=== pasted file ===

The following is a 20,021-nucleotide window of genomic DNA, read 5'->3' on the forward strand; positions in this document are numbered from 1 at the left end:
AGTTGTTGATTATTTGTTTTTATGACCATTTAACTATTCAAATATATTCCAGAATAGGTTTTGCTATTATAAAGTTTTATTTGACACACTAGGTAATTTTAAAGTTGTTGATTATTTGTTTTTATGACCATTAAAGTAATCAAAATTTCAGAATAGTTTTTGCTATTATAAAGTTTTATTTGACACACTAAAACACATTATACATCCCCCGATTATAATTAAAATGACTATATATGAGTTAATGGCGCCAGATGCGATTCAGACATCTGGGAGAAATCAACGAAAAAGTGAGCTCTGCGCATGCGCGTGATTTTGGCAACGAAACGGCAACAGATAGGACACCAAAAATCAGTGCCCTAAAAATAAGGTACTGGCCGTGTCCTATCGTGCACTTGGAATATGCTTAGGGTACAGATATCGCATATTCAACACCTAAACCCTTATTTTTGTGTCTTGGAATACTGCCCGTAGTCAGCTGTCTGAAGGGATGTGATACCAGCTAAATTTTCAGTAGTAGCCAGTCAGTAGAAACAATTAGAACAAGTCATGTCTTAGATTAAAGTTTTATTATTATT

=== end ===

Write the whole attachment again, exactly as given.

The following is a 20,021-nucleotide window of genomic DNA, read 5'->3' on the forward strand; positions in this document are numbered from 1 at the left end:
AGTTGTTGATTATTTGTTTTTATGACCATTTAACTATTCAAATATATTCCAGAATAGGTTTTGCTATTATAAAGTTTTATTTGACACACTAGGTAATTTTAAAGTTGTTGATTATTTGTTTTTATGACCATTAAAGTAATCAAAATTTCAGAATAGTTTTTGCTATTATAAAGTTTTATTTGACACACTAAAACACATTATACATCCCCCGATTATAATTAAAATGACTATATATGAGTTAATGGCGCCAGATGCGATTCAGACATCTGGGAGAAATCAACGAAAAAGTGAGCTCTGCGCATGCGCGTGATTTTGGCAACGAAACGGCAACAGATAGGACACCAAAAATCAGTGCCCTAAAAATAAGGTACTGGCCGTGTCCTATCGTGCACTTGGAATATGCTTAGGGTACAGATATCGCATATTCAACACCTAAACCCTTATTTTTGTGTCTTGGAATACTGCCCGTAGTCAGCTGTCTGAAGGGATGTGATACCAGCTAAATTTTCAGTAGTAGCCAGTCAGTAGAAACAATTAGAACAAGTCATGTCTTAGATTAAAGTTTTATTATTATT